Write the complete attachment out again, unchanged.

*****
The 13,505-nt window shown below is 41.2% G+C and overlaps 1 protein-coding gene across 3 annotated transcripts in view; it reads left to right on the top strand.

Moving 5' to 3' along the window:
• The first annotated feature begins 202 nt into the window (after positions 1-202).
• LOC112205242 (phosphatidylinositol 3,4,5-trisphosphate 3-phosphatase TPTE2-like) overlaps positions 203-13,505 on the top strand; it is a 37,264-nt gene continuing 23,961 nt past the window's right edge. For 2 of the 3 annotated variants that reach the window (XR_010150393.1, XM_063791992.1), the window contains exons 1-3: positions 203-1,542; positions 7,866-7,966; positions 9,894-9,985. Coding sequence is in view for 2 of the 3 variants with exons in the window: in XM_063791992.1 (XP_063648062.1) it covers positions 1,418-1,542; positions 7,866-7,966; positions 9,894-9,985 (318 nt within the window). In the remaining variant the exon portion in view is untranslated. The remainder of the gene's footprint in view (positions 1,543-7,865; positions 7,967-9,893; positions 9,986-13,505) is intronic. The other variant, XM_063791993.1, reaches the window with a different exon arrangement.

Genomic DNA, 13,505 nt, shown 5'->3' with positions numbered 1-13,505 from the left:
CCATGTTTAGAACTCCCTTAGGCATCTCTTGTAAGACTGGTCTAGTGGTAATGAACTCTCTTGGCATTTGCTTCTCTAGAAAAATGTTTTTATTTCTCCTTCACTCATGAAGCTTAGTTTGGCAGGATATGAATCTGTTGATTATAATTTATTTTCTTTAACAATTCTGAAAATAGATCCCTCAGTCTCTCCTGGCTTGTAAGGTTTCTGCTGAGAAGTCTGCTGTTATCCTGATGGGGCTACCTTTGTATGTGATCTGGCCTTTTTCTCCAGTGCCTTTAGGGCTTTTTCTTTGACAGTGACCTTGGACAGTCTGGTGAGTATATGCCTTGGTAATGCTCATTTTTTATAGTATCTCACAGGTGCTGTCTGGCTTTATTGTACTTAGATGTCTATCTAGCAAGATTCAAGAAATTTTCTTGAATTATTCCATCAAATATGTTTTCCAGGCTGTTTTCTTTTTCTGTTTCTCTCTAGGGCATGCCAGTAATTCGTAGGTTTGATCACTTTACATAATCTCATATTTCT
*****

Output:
The 13,505-nt window shown below is 41.2% G+C and overlaps 1 protein-coding gene across 3 annotated transcripts in view; it reads left to right on the top strand.

Moving 5' to 3' along the window:
• The first annotated feature begins 202 nt into the window (after positions 1-202).
• LOC112205242 (phosphatidylinositol 3,4,5-trisphosphate 3-phosphatase TPTE2-like) overlaps positions 203-13,505 on the top strand; it is a 37,264-nt gene continuing 23,961 nt past the window's right edge. For 2 of the 3 annotated variants that reach the window (XR_010150393.1, XM_063791992.1), the window contains exons 1-3: positions 203-1,542; positions 7,866-7,966; positions 9,894-9,985. Coding sequence is in view for 2 of the 3 variants with exons in the window: in XM_063791992.1 (XP_063648062.1) it covers positions 1,418-1,542; positions 7,866-7,966; positions 9,894-9,985 (318 nt within the window). In the remaining variant the exon portion in view is untranslated. The remainder of the gene's footprint in view (positions 1,543-7,865; positions 7,967-9,893; positions 9,986-13,505) is intronic. The other variant, XM_063791993.1, reaches the window with a different exon arrangement.

Genomic DNA, 13,505 nt, shown 5'->3' with positions numbered 1-13,505 from the left:
CCATGTTTAGAACTCCCTTAGGCATCTCTTGTAAGACTGGTCTAGTGGTAATGAACTCTCTTGGCATTTGCTTCTCTAGAAAAATGTTTTTATTTCTCCTTCACTCATGAAGCTTAGTTTGGCAGGATATGAATCTGTTGATTATAATTTATTTTCTTTAACAATTCTGAAAATAGATCCCTCAGTCTCTCCTGGCTTGTAAGGTTTCTGCTGAGAAGTCTGCTGTTATCCTGATGGGGCTACCTTTGTATGTGATCTGGCCTTTTTCTCCAGTGCCTTTAGGGCTTTTTCTTTGACAGTGACCTTGGACAGTCTGGTGAGTATATGCCTTGGTAATGCTCATTTTTTATAGTATCTCACAGGTGCTGTCTGGCTTTATTGTACTTAGATGTCTATCTAGCAAGATTCAAGAAATTTTCTTGAATTATTCCATCAAATATGTTTTCCAGGCTGTTTTCTTTTTCTGTTTCTCTCTAGGGCATGCCAGTAATTCGTAGGTTTGATCACTTTACATAATCTCATATTTCT